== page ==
10:48 Bombin’ it into the harbour, past all the boats there
12:19 That clock has been repaired
13:05 Gandhi-jaan comes to Folkestone harbour
15:51 The Burstin and news on the radio
16:22 The Mermaid
16:37 Olympic tickets
16:59 Paddling on Sunny Sands
17:39 Canoeist? Kayaker?
18:27 Wind blows the magpies, can’t see Dover
19:35 Dramatic but dangerous
20:36 P &O ferry sheltering from the storm
21:27 Stone from the Needles
22:32 You were a P & O guy, weren’t you?
23:31 Saga Ruby leaves Dover for the fjords.
28:12 Norwegian Sun
29:00 MSC Orchestra
29:27 The largest container ship in the world
31:35 The Algerian Navy
32:55 The Royal Navy
33:54 The Belgian Navy
34:56 Its there, but you can’t see it
35:48 Shabab Oman
36:09 Lady Shana and MOL Magnificent
36:35 COSCO Indian Ocean
37:43 More boxes going south
39:15 A pan of the French coastline
41:10 CMA CGM and, is it an island?
42:35 Drilling platform on the Osprey
42:47 Is it a plane, or just the wings?
43:07 A close call
45:43 In contravention of Rule 10 of the collision regulations
46:06 Gin palace
46:36 Finally, a rainbow you can see
47:04 UK Border Agency, formerly Customs and Excise
47:48 Water cannon in the front
48:21 Anglian Monarch
49:28 Dave Watkins
50:45 Survey vessel
51:13 Playing survey-survey in the harbour
51:25 Extremely close-up
51:40 Police boat with many empty seats
52:27 Up and Under
54:10 An invasion of seagulls
54:41 The “Archbishop” and the dig
56:38 Gurkhas on the east cliff
57:16 Where are you?
57:55 (Sky)diver and a poem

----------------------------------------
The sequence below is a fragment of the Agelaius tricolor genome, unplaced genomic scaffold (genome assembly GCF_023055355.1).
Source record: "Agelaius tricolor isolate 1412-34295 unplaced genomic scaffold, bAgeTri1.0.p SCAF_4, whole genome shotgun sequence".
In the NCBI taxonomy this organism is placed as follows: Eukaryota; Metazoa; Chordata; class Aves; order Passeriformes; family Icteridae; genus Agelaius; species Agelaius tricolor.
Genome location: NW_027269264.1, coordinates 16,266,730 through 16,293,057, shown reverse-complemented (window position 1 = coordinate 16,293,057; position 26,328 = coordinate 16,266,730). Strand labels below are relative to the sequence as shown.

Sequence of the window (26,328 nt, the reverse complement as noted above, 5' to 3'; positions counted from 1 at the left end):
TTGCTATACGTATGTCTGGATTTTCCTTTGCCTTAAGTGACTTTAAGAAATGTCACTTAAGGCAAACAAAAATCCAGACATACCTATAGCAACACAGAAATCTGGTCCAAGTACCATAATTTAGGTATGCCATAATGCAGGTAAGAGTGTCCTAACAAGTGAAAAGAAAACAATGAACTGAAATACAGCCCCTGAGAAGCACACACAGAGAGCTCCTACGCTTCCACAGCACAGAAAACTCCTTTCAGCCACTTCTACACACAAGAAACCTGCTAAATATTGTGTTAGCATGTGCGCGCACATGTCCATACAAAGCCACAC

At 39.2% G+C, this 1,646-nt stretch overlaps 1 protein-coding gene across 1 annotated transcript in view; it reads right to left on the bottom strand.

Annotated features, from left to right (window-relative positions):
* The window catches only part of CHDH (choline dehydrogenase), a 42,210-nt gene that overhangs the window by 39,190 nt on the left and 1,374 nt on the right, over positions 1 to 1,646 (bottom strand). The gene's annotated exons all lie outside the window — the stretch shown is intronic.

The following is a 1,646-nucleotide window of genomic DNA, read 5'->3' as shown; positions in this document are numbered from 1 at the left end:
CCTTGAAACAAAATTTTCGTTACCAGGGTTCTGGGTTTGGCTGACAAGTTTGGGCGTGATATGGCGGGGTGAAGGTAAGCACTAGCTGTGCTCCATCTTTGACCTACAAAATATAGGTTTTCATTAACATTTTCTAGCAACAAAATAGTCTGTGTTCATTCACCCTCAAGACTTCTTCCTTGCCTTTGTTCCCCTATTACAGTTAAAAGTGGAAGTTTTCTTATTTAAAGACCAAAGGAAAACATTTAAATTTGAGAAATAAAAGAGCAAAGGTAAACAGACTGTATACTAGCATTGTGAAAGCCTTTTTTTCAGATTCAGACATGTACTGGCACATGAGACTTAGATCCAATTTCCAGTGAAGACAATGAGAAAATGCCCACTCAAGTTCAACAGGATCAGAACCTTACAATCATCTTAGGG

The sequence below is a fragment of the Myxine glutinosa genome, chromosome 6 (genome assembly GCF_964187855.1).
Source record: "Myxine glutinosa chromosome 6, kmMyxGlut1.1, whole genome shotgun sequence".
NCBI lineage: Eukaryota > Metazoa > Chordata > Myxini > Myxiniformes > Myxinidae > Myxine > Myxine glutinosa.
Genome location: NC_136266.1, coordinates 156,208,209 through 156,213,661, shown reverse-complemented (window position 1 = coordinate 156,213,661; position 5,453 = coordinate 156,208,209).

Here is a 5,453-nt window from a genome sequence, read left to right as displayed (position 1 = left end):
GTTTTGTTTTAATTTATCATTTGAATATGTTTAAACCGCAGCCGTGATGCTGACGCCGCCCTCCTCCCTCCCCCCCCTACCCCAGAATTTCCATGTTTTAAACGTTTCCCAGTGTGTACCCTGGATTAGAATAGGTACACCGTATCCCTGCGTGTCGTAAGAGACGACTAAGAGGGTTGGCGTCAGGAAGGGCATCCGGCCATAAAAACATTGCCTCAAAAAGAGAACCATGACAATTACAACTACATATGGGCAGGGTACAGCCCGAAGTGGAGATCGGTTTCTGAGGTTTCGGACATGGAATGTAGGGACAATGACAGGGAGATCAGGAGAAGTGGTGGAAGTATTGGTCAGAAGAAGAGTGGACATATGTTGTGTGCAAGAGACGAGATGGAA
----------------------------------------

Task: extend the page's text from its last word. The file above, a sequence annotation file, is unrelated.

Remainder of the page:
59:46 Watchkeeper and biscuit after a hard days work
By: Shaina Anand, Iyesha Geeth Abbas, Ashok Sukumaran and Guy Mannes-Abbott
Produced by the Folkestone Triennial 2011, curated by Andrea Schlieker
At the NCI, thanks to
with thanks to Mukul Patel (sound), Zinnia Ambapardiwala, Sanjay Bhangar, and Aarthi Parthasarathy (at CAMP)
and further thanks to Annett Busch, Florian Schneider, Annemie Maes, Tarek Abou El Fetouh, Trudi Mann (all for Brussels, where we were stuck), Jennifer Thatcher, Niamh Sullivan (at the Triennial), and people at the Ship Inn, the Mariner, the True Briton and Gillespie's (in the Folkestone harbour).
For All Vahanvatti is designed to help a group think from the sea, rather than from the land. CAMP with Reliable Copy Propositions.
September 19-22, 2013
as part of
Pekham Artists Moving Image
September 23, 2011 - December 8, 2011
This exhibition proposes an after-form and before-form for two of art's (and our own) usual objects. The first is a film that was shot over last year on the English Channel that is now re-installed in Kolkata, making a certain claim for its universality. The second is a "not-yet-film" treatment of the Radia leaks as a screenplay, with an audio guide as its soundtrack. Both these are moments lit up by separate alignments of, broadly, government, technology, and opportunity...
A journey with CAMP’s five-year Wharfage project and related maritime explorations.
Five films by CAMP curated by Vassily Bourikas and Filmmaker Festival
6:00 pm Khirkeeyaan (2006) 17 mins